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see also kubernetes

get kubernetes event log

...sorted by timestamp

kubectl get events --sort-by=.metadata.creationTimestamp

tail logs

this will read the last 100 log entries and also keep following the log for new entries

kubectl logs -f --tail=100 <pod-name>

download kubectl for arm architecture, like an raspberry pi

I don't know why they make it so hard, but here you go:

curl -LO "$(curl -L -s"

run cronjob manually

get list of cron jobs:

kubectl get cronjob
# gickup   0 4 * * * [...]

run a manual job:

kubectl create job --from=cronjob/gickup gickup-run-manual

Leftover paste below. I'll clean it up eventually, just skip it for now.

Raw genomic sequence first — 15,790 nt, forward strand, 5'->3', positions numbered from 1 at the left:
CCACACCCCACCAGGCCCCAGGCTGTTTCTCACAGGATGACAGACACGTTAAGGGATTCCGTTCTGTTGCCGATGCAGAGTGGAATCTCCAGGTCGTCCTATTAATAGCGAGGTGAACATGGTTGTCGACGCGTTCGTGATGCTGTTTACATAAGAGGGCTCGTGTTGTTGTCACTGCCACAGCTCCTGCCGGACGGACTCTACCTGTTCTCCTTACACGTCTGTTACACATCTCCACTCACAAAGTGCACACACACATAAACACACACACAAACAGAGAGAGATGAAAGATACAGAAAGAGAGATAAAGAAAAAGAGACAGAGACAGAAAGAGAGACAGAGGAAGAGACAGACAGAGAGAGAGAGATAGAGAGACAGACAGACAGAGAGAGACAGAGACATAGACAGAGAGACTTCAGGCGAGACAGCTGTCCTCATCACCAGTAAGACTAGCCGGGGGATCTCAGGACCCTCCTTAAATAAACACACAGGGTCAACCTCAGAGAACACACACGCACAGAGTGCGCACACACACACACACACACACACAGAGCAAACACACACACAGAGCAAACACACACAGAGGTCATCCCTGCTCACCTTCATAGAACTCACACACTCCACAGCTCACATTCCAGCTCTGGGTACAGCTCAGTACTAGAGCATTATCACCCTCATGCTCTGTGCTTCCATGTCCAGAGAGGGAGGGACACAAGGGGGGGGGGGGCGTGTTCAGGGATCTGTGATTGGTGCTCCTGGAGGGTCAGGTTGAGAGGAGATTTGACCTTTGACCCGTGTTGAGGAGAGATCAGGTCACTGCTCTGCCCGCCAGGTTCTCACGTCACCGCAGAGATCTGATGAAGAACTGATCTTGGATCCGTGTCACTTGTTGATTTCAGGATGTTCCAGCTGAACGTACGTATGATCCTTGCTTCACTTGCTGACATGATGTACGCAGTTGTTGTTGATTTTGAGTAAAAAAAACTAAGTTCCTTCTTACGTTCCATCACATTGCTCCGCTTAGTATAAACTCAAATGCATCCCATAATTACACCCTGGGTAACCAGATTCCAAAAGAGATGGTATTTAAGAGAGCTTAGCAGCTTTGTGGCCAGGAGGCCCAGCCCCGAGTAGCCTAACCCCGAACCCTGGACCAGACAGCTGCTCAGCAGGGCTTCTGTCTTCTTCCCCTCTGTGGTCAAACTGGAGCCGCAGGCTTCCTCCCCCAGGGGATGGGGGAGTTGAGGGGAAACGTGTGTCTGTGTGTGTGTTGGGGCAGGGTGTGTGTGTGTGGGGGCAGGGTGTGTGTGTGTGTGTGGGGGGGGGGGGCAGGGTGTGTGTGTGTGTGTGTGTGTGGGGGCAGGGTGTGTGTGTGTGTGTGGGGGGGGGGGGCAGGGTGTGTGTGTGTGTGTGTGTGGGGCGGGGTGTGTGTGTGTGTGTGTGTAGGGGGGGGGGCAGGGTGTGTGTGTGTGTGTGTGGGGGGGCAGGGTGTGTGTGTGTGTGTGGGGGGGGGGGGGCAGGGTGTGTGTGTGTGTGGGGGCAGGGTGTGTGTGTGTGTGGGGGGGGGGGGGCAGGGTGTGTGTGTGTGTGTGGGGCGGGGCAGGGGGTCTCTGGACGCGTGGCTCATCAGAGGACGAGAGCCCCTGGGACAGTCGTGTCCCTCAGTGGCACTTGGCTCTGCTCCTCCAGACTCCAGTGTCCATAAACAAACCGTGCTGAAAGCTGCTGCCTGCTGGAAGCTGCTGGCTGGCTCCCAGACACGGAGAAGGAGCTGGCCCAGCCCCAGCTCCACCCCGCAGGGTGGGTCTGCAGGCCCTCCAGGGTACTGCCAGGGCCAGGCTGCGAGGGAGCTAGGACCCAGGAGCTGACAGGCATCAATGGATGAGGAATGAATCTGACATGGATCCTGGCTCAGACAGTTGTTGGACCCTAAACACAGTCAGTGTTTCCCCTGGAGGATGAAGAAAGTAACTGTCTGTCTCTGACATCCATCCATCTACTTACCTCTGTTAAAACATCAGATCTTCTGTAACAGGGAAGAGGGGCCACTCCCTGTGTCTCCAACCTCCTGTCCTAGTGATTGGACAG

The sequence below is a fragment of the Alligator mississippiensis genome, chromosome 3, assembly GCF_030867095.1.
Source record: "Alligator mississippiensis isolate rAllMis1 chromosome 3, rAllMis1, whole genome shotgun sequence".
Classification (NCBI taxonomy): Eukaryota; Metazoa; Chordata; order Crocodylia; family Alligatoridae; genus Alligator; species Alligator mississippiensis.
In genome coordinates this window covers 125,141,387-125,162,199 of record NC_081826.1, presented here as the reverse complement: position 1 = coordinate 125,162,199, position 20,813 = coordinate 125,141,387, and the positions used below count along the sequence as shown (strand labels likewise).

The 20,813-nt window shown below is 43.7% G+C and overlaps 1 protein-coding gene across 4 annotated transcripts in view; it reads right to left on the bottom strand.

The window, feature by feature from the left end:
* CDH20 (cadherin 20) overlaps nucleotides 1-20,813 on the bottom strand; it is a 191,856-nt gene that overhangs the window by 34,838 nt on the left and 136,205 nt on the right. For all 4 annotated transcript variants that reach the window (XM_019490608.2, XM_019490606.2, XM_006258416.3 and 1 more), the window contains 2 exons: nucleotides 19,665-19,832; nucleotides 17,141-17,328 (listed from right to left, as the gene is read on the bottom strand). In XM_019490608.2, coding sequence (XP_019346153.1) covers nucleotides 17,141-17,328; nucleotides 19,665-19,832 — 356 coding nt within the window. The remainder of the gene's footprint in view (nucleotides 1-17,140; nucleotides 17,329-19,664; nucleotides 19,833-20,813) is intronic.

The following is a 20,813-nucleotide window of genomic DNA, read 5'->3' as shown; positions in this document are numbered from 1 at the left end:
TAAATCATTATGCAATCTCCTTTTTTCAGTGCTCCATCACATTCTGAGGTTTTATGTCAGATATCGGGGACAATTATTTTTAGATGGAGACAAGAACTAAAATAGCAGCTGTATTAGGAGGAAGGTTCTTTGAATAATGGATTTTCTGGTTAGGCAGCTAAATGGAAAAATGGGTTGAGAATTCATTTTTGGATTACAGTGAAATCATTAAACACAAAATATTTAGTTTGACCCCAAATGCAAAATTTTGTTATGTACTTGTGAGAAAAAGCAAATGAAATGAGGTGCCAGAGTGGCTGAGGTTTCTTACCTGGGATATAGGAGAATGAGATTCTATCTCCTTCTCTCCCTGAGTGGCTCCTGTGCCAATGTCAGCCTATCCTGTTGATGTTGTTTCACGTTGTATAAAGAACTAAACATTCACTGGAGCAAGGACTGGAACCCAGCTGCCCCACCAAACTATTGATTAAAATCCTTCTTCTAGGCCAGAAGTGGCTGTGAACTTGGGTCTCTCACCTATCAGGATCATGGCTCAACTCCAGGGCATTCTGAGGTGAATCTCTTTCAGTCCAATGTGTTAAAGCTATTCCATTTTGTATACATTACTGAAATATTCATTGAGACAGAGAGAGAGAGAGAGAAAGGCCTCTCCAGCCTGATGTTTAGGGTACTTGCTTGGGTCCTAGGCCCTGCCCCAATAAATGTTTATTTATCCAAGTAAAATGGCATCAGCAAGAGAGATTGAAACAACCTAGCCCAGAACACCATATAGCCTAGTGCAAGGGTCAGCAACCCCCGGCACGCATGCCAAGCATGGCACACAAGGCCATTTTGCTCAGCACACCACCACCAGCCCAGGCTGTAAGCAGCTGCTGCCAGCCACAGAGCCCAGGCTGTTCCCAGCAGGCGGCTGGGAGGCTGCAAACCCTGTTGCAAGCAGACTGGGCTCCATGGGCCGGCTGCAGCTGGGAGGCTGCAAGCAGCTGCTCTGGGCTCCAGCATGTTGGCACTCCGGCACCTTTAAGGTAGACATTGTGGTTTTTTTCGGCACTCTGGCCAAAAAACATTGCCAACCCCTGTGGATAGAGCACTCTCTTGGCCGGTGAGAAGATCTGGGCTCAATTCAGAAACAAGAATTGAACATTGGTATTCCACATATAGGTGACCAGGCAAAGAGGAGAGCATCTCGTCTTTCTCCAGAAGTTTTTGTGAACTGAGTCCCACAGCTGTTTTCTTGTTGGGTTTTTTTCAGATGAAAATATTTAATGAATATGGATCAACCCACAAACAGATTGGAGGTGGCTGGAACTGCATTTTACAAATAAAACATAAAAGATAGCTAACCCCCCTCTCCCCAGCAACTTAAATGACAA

you might want to delete the job afterwards:

kubectl delete job gickup-run-manual

run one-off pod

example, run the minio/mc container and override the command to end up in a shell instead of the default mc entrypoint

kubectl run -i --tty mc --image=minio/mc --command /bin/sh

run pod with registry secrets

update / replace registry-secret-name and specify your image after --image

kubectl run -i --tty my-container --command /bin/sh --overrides='{ "spec": { "imagePullSecrets": [{"name": "registry-secret-name"}] } }'

port forwarding

you may want to omit --address=

kubectl port-forward pod-name-here --address= 8384:8384

get a random local port:

kubectl port-forward pod-name-here --address= :8384